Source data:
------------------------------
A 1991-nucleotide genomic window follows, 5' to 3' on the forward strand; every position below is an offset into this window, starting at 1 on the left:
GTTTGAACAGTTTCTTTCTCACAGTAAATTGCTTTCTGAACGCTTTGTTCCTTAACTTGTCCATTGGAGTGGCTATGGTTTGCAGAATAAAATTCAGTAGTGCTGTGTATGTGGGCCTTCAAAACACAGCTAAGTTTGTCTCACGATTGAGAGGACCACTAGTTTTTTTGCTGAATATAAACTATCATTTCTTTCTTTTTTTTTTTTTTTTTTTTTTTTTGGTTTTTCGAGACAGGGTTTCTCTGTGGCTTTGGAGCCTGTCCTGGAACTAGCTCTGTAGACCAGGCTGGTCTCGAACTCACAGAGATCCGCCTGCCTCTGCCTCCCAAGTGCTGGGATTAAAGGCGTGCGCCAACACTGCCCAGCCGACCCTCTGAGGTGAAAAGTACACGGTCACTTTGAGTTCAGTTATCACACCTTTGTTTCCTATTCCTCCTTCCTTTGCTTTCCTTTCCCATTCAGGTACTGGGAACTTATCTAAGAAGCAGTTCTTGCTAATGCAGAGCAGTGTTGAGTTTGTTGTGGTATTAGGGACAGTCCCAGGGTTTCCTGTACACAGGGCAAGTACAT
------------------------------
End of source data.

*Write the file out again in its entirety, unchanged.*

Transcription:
A 1991-nucleotide genomic window follows, 5' to 3' on the forward strand; every position below is an offset into this window, starting at 1 on the left:
GTTTGAACAGTTTCTTTCTCACAGTAAATTGCTTTCTGAACGCTTTGTTCCTTAACTTGTCCATTGGAGTGGCTATGGTTTGCAGAATAAAATTCAGTAGTGCTGTGTATGTGGGCCTTCAAAACACAGCTAAGTTTGTCTCACGATTGAGAGGACCACTAGTTTTTTTGCTGAATATAAACTATCATTTCTTTCTTTTTTTTTTTTTTTTTTTTTTTTTGGTTTTTCGAGACAGGGTTTCTCTGTGGCTTTGGAGCCTGTCCTGGAACTAGCTCTGTAGACCAGGCTGGTCTCGAACTCACAGAGATCCGCCTGCCTCTGCCTCCCAAGTGCTGGGATTAAAGGCGTGCGCCAACACTGCCCAGCCGACCCTCTGAGGTGAAAAGTACACGGTCACTTTGAGTTCAGTTATCACACCTTTGTTTCCTATTCCTCCTTCCTTTGCTTTCCTTTCCCATTCAGGTACTGGGAACTTATCTAAGAAGCAGTTCTTGCTAATGCAGAGCAGTGTTGAGTTTGTTGTGGTATTAGGGACAGTCCCAGGGTTTCCTGTACACAGGGCAAGTACAT